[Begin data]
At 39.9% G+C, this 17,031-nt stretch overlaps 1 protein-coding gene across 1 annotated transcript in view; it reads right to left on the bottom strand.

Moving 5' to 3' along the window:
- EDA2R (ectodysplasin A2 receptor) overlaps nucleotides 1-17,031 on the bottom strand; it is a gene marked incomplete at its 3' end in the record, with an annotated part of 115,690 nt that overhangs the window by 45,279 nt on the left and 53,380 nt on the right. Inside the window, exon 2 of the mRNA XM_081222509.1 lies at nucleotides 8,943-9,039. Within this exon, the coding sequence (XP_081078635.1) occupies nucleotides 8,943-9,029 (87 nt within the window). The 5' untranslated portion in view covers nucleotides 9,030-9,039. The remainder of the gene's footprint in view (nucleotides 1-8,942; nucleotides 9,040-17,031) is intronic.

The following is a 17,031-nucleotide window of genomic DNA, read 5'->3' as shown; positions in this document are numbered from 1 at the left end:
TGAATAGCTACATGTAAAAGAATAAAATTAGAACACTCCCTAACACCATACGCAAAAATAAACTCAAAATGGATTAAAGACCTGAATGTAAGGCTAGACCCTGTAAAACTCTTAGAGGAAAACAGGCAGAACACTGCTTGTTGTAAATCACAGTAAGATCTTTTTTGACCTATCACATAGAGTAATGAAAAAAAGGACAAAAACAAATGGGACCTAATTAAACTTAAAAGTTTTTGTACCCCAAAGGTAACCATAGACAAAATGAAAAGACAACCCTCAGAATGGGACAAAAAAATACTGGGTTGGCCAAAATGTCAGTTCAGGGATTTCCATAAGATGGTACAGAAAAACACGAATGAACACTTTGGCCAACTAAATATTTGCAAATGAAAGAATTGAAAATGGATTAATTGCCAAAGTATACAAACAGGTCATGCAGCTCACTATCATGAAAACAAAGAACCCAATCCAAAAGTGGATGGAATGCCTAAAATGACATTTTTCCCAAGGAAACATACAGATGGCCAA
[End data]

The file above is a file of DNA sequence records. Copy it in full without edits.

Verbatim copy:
At 39.9% G+C, this 17,031-nt stretch overlaps 1 protein-coding gene across 1 annotated transcript in view; it reads right to left on the bottom strand.

Moving 5' to 3' along the window:
- EDA2R (ectodysplasin A2 receptor) overlaps nucleotides 1-17,031 on the bottom strand; it is a gene marked incomplete at its 3' end in the record, with an annotated part of 115,690 nt that overhangs the window by 45,279 nt on the left and 53,380 nt on the right. Inside the window, exon 2 of the mRNA XM_081222509.1 lies at nucleotides 8,943-9,039. Within this exon, the coding sequence (XP_081078635.1) occupies nucleotides 8,943-9,029 (87 nt within the window). The 5' untranslated portion in view covers nucleotides 9,030-9,039. The remainder of the gene's footprint in view (nucleotides 1-8,942; nucleotides 9,040-17,031) is intronic.

The following is a 17,031-nucleotide window of genomic DNA, read 5'->3' as shown; positions in this document are numbered from 1 at the left end:
TGAATAGCTACATGTAAAAGAATAAAATTAGAACACTCCCTAACACCATACGCAAAAATAAACTCAAAATGGATTAAAGACCTGAATGTAAGGCTAGACCCTGTAAAACTCTTAGAGGAAAACAGGCAGAACACTGCTTGTTGTAAATCACAGTAAGATCTTTTTTGACCTATCACATAGAGTAATGAAAAAAAGGACAAAAACAAATGGGACCTAATTAAACTTAAAAGTTTTTGTACCCCAAAGGTAACCATAGACAAAATGAAAAGACAACCCTCAGAATGGGACAAAAAAATACTGGGTTGGCCAAAATGTCAGTTCAGGGATTTCCATAAGATGGTACAGAAAAACACGAATGAACACTTTGGCCAACTAAATATTTGCAAATGAAAGAATTGAAAATGGATTAATTGCCAAAGTATACAAACAGGTCATGCAGCTCACTATCATGAAAACAAAGAACCCAATCCAAAAGTGGATGGAATGCCTAAAATGACATTTTTCCCAAGGAAACATACAGATGGCCAA